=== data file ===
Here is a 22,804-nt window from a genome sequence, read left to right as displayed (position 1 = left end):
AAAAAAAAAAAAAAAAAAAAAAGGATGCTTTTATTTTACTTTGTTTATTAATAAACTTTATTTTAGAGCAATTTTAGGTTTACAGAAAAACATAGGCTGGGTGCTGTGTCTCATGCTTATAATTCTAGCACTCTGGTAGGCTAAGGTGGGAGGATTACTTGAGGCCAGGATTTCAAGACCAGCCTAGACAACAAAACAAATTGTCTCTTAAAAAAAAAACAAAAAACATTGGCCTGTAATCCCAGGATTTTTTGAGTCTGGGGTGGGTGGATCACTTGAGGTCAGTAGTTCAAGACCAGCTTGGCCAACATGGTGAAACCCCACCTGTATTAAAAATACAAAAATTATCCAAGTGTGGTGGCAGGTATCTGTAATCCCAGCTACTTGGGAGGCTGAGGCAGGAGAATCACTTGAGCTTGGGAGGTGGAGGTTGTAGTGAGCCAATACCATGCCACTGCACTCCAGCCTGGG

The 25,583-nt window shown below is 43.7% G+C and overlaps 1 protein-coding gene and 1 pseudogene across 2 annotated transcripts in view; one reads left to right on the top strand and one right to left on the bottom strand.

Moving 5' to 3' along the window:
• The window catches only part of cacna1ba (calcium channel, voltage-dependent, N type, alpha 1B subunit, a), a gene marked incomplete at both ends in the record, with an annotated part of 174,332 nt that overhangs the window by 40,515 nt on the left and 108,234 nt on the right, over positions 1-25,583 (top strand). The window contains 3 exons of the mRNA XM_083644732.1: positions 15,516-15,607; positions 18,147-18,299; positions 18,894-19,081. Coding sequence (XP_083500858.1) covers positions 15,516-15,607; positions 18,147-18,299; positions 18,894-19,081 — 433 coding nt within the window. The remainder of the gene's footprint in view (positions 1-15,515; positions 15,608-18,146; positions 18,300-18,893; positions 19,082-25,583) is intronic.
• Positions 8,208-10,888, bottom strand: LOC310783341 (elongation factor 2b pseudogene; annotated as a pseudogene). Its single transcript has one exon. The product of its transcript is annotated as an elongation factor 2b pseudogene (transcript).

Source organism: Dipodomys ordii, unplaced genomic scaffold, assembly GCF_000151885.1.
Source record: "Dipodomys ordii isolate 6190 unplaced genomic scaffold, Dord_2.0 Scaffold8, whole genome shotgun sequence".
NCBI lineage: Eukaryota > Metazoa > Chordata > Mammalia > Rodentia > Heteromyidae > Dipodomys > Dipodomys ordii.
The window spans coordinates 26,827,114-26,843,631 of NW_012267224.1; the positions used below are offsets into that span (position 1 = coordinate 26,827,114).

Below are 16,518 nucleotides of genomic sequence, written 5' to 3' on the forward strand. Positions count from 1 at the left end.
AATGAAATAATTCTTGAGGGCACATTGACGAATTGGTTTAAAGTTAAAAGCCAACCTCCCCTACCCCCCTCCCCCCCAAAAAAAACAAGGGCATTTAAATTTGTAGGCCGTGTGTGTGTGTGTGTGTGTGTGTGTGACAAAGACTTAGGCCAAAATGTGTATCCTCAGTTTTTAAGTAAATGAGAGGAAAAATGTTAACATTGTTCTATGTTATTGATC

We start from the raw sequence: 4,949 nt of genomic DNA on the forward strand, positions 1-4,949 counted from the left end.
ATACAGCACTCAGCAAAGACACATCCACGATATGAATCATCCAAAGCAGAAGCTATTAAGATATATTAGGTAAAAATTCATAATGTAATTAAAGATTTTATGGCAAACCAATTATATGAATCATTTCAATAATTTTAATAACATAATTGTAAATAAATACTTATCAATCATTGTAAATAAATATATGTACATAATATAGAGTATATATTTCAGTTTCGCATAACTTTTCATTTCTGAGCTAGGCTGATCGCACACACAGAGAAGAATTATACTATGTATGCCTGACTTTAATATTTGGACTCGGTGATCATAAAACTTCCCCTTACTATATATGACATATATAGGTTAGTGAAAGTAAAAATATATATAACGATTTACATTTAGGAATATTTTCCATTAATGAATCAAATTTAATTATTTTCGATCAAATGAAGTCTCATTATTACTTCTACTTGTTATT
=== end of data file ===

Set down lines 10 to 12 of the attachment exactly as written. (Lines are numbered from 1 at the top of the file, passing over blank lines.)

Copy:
The window spans coordinates 26,827,114-26,843,631 of NW_012267224.1; the positions used below are offsets into that span (position 1 = coordinate 26,827,114).

Below are 16,518 nucleotides of genomic sequence, written 5' to 3' on the forward strand. Positions count from 1 at the left end.
AATGAAATAATTCTTGAGGGCACATTGACGAATTGGTTTAAAGTTAAAAGCCAACCTCCCCTACCCCCCTCCCCCCCAAAAAAAACAAGGGCATTTAAATTTGTAGGCCGTGTGTGTGTGTGTGTGTGTGTGTGTGACAAAGACTTAGGCCAAAATGTGTATCCTCAGTTTTTAAGTAAATGAGAGGAAAAATGTTAACATTGTTCTATGTTATTGATC